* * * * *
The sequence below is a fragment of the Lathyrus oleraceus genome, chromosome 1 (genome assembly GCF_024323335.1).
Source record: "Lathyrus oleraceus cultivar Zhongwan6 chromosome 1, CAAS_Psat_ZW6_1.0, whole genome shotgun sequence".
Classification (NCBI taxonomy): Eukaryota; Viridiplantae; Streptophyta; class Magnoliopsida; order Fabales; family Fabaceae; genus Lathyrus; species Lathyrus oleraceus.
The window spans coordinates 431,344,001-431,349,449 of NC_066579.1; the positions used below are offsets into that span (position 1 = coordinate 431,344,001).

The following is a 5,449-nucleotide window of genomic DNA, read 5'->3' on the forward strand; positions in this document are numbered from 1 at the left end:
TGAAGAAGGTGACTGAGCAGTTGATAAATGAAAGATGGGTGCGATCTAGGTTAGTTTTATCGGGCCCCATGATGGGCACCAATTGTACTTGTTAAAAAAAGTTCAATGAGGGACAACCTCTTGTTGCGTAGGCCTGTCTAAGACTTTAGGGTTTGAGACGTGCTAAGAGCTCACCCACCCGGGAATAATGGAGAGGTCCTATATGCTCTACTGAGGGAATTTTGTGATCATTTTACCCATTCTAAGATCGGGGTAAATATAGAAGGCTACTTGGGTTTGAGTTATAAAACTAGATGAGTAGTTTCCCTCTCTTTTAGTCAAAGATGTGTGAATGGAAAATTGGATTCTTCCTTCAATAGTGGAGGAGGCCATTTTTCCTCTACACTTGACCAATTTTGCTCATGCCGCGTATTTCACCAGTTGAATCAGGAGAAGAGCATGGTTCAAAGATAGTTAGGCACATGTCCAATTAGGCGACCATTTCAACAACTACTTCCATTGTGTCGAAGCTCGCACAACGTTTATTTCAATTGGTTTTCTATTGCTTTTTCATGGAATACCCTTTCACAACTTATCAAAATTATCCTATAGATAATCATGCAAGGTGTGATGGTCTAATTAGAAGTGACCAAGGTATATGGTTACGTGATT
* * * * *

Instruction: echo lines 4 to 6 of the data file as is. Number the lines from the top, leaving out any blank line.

The window spans coordinates 431,344,001-431,349,449 of NC_066579.1; the positions used below are offsets into that span (position 1 = coordinate 431,344,001).

The following is a 5,449-nucleotide window of genomic DNA, read 5'->3' on the forward strand; positions in this document are numbered from 1 at the left end:
TGAAGAAGGTGACTGAGCAGTTGATAAATGAAAGATGGGTGCGATCTAGGTTAGTTTTATCGGGCCCCATGATGGGCACCAATTGTACTTGTTAAAAAAAGTTCAATGAGGGACAACCTCTTGTTGCGTAGGCCTGTCTAAGACTTTAGGGTTTGAGACGTGCTAAGAGCTCACCCACCCGGGAATAATGGAGAGGTCCTATATGCTCTACTGAGGGAATTTTGTGATCATTTTACCCATTCTAAGATCGGGGTAAATATAGAAGGCTACTTGGGTTTGAGTTATAAAACTAGATGAGTAGTTTCCCTCTCTTTTAGTCAAAGATGTGTGAATGGAAAATTGGATTCTTCCTTCAATAGTGGAGGAGGCCATTTTTCCTCTACACTTGACCAATTTTGCTCATGCCGCGTATTTCACCAGTTGAATCAGGAGAAGAGCATGGTTCAAAGATAGTTAGGCACATGTCCAATTAGGCGACCATTTCAACAACTACTTCCATTGTGTCGAAGCTCGCACAACGTTTATTTCAATTGGTTTTCTATTGCTTTTTCATGGAATACCCTTTCACAACTTATCAAAATTATCCTATAGATAATCATGCAAGGTGTGATGGTCTAATTAGAAGTGACCAAGGTATATGGTTACGTGATT